FISHERS, Ind. -- If you want to save hundreds, if not thousands of dollars on fruits and vegetables, experts say grow what you can at home!
You don’t need a big garden to do it.
“My grandma grew vegetables, my mom grew vegetables so I love to do it. It saves me money and it saves me time,” said Michele Bundrant.
Bundrant doesn’t go to the grocery store any more than she has to. She shops frequently at Allisonville Nursery in Fishers.
Bundrant buys plants to grow her own food. The experts at Allisonville Nursery say it’s easy to do and very inexpensive.
“Just a head of lettuce at the store can cost you $3. But for less than $2 you can buy a packet of seeds and grow lettuce for an entire summer.
FOX59 went to a local grocery store and bought a variety of fruits and vegetables. The small table of produce contained enough to feed a large family for dinner.
The cost was $28. Our experts tell us, you could grow the same amount for under $1 in seeds. But what if you don't have a garden or your soil is rock hard clay?
“You can build or buy a cheap wooden box with legs, and fill it with organic soil. It looks like a small table and you can put it anywhere inside that gets a little sun,” said Jeff Gatewood, owner of Allisonsville Nursery. “And you can control the weeds, drainage and moisture. You'll have a bumper crop out of a container in no time.”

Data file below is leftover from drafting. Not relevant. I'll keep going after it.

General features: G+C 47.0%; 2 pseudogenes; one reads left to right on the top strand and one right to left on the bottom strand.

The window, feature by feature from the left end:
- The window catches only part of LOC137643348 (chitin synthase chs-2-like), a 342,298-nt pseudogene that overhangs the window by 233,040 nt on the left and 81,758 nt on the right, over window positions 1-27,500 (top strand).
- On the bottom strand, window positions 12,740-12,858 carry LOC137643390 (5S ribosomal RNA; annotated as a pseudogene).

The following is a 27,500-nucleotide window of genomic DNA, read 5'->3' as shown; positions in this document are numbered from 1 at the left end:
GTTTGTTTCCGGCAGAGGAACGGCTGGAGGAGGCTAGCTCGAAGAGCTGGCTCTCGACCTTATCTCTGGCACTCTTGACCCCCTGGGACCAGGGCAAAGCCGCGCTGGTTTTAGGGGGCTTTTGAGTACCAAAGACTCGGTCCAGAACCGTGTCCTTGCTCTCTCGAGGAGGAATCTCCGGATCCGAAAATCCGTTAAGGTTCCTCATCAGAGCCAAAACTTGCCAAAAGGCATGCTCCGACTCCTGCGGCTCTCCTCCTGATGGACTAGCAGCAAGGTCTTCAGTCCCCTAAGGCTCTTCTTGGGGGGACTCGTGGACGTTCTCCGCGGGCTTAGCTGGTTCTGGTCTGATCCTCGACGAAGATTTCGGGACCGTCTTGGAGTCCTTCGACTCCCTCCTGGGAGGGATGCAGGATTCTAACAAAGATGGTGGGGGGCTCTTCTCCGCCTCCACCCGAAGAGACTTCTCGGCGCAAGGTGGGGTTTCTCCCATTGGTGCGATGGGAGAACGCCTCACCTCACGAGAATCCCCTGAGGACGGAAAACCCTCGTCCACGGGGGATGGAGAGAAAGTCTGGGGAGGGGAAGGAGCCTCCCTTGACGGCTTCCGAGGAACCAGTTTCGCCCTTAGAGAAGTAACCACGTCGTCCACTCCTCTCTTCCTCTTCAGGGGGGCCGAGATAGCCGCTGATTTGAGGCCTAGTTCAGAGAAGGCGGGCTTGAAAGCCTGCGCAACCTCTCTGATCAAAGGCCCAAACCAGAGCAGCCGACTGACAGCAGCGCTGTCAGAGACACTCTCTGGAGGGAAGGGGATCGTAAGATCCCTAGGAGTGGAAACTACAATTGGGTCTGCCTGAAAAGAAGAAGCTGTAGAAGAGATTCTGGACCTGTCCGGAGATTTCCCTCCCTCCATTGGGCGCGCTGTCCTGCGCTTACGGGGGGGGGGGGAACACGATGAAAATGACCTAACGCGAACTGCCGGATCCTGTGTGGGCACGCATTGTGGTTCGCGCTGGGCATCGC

And if you don’t want to build or buy a small wooden container, you can use a variety of used or recycled containers. It’s only limited by your imagination.
“Use those padded packages you get in the mail which are lined with plastic. Just put some soil in it, plant a strawberry plant in it, or whatever you choose. Just put a few little holes in the bottom and sit it in a dish and you've got a very useful strawberry plant in a little brown bag,” said Sharon Hadden, a container gardening expert at the nursery.
You can do the same thing for coffee cups from Starbucks, milk jugs or tin cans. You’re also saving those containers from ending up in a landfill.
There are many reasons why people choose organic. By growing your own, there are fewer chemicals in your food, and there’s also the convenience factor.
“I like the fact that if I want to make a salad and have items like a tomato or basil for my kids, I can just walk out to my garden,” said Bundrant.
Not everything can be grown in small containers. For bigger items like potatoes, you can use a burlap bag that held coffee beans.
“You can take several potatoes and put them in the dirt contained in a burlap bag. Fold the top of the bag over a few times so sunlight can get in. Just dig a hole in your soil, pop the potato in, leave the little shoot poking out and put more dirt over them as they start to pop out of the soil. It’s simple, you’ll
get potatoes growing in a sack,” said Hadden.
You can also plant an herb pot in your kitchen or somewhere convenient so you can always have fresh herbs. That’s a big money saver because organic herbs are great, but they can be one of the most expensive items to buy that you can easily grow yourself.